House of Seven Corpses (Severin Films, Blu-ray)

Director - Paul Harrison

Cast - John Ireland, John Carradine

Country of Origin - U.S.

Discs - 2

Distributor - Severin Films

Reviewer - Scott MacDonald

The Film (3.5/5)

    House of Seven Corpses is exactly the type of film I remember filling up my childhood horror TV watching escapades.  It is a creepy haunted house picture with a cast filled with genre veterans that I recognize from other films (John Carradine), and sort of recognize from other films (Faith Domergue, John Ireland). It's the type of film whose plot is recognizable from many other films, but stands out enough to be an intriguing little attention grabber, with an atmosphere and strangeness that makes it memorable long after the credits roll.

    House of Seven Corpses came out during the 1970's violent horror boom, as horror filmmakers were moving away from atmospherics, creatures hidden in the shadows, and jump scares and more into the extreme bloody horror that has categorized the genre ever since.  House of Seven Corpses is a film that is extremely light on plot, but has decent atmospherics, not quite on the level of an early 60's Hammer film, but quite impressive none the less, and a decent visual style courtesy of director Paul Harrison (who would not go on to direct any other features besides this one). Harrison's visuals appear to acknowledge genre movie clichés, and plays at them ever so slightly with certain visual gags and moments throughout the film. This combined with the excellent use of the haunted house location, creates something decidedly creepy and fun.

     The film opens with a bloody murder which turns out to be part of a film production in progress. The film is shooting at an abandoned mansion with a history of murder. In the distant history of the house a series of 7 brutal murders occurred, and their legend has lingered over the household ever since. While wandering the house the crew find a copy of the Tibetan Book of the Dead, and decide to integrate the book into the film, of course, the book appears to cause bizarre things to happen, and those initial seven murders may only be the beginning of the bloody murders in this house.


Audio/Video (3.5/5)

     Severin Films presents House of Seven Corpses in a very good 1:78:1 1080p AVC encoded transfer.  The film looks quite good considering it's pedigree and age.  There is a nice amount of detail present on the transfer, colors are decent, but some moments are brighter than others depending on the quality of the elements used.  There are a few moments where the films colors do look a bit washed out.  The blacks are solid, and there is a nicely intact grain structure present throughout.  If you've seen House of Seven Corpses before you know that this is an upgrade in every way from the public domain versions you are used to, that being said there are quite a few bits of print damage throughout the film scratches, specks, cigarette burns, and one odd moment in the film where the frames tends to lock up for a second or two.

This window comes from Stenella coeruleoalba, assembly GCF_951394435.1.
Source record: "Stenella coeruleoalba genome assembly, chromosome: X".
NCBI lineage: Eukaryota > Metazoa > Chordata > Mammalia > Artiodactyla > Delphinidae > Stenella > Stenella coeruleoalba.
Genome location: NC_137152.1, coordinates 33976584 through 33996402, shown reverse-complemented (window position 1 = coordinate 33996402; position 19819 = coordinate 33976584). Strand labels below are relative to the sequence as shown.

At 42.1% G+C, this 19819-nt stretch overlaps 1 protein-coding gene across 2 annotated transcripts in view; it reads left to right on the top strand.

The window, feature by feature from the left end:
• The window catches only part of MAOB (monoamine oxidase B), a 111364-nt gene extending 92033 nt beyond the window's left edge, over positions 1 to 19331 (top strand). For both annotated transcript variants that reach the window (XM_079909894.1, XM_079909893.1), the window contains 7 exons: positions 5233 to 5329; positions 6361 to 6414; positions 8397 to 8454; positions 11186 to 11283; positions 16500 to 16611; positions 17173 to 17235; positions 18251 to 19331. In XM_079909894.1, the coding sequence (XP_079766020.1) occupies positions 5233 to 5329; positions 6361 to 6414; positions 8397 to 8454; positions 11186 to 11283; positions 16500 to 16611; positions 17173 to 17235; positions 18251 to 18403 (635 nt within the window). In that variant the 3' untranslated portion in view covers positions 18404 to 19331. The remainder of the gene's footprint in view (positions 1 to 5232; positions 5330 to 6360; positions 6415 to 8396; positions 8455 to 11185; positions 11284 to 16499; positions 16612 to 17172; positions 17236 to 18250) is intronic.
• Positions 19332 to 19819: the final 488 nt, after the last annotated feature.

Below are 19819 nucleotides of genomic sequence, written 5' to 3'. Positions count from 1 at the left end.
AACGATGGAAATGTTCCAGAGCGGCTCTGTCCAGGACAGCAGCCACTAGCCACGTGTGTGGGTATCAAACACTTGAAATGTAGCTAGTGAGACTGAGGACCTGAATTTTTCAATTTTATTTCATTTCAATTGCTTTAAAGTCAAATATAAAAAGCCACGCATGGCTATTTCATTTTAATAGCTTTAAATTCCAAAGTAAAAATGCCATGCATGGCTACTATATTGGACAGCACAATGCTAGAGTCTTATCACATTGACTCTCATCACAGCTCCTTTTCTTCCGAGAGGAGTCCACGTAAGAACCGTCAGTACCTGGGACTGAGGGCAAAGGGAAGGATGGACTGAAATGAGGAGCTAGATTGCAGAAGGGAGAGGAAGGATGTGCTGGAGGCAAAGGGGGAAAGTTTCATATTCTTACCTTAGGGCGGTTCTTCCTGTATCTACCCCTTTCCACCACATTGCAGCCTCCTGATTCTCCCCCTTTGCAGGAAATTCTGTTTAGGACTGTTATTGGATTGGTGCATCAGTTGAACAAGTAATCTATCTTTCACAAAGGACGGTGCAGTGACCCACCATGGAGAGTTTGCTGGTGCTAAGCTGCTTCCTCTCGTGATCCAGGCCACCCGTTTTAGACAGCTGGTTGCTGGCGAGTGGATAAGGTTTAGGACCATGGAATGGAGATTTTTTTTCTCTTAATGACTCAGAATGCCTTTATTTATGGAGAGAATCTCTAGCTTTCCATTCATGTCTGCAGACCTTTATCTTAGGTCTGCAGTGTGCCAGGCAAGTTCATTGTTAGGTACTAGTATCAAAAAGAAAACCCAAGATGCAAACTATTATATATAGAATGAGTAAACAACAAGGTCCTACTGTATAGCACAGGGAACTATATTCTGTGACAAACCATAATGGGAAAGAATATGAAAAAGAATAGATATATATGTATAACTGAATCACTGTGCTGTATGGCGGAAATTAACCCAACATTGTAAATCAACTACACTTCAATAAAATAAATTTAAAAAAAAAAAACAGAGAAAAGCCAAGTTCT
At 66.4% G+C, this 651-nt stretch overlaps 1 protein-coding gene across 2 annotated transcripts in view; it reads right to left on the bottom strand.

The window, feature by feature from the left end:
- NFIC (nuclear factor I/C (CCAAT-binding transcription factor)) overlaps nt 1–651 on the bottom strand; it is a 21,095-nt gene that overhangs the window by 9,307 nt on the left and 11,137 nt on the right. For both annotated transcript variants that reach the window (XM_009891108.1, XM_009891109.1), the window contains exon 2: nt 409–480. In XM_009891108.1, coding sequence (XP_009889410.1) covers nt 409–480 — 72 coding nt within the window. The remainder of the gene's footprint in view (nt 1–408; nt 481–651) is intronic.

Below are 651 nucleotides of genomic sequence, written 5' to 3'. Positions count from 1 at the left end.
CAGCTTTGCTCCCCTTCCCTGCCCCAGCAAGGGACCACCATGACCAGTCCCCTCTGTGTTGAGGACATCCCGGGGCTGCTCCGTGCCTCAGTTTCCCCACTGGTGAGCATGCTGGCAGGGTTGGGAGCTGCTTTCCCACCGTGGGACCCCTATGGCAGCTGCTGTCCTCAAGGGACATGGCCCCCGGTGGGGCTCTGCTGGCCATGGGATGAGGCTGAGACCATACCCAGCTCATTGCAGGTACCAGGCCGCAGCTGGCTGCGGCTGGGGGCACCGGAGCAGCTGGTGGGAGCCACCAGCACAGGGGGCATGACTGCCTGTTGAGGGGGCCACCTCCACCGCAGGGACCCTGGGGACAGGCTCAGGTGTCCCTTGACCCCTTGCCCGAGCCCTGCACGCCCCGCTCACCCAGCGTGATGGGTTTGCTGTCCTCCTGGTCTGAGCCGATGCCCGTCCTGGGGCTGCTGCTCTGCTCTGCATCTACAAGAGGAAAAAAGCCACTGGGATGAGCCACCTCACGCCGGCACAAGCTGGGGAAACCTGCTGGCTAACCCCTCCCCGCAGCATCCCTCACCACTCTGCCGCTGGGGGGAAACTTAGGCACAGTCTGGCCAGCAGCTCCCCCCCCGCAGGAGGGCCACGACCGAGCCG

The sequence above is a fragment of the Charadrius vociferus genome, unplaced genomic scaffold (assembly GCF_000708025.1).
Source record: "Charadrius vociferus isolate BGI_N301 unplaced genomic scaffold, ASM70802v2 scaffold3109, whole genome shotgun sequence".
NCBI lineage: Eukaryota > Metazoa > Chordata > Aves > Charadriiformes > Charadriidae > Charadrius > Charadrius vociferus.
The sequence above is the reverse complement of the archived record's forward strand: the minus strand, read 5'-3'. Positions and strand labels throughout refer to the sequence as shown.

Severin presents the audio in a decent, but occasionally unspectacular DTS-HD Master Audio Mono track in English. The dialogue is audible for much of the films running time, but there are moments where I had to suddenly play around with the volume to understand what's being said.  I hate to nitpick, but I really wish more releases like this included subtitles.  The score did sound quite nice for the most part, and I did not detect any instances of pops, cracks, or hissing on the track.


Extras (3/5)

    There is a limited amount of extras on the disc, but they are quite good for what they are.  The disc kicks off with an audio commentary with the films Associate Producer Gary Kent, and moderated by the Austin Film Society's Lars Nilsen.  The commentary is  quite interesting with Kent offering quite a few fun and informative anecdotes about the making of the film. We then get a 28 minute archival interview from around 1980 with screen legend, and co-star of House of Seven Corpses John Carradine. The interview was shot on what appears to be VHS, so please do not go in expecting Blu-ray quality.  It runs about 28 minutes in length, and mainly sticks to Carradine's genre work.  The final extra is an HD version of the films theatrical trailer.



    Not the most original horror film of all time, House of Seven Corpses still offers plenty to recommend in it's running time.  The A/V restoration courtesy of Severin Films is a large step up from what has come before, and the extras will be of interest to fans of the film. RECOMMENDED.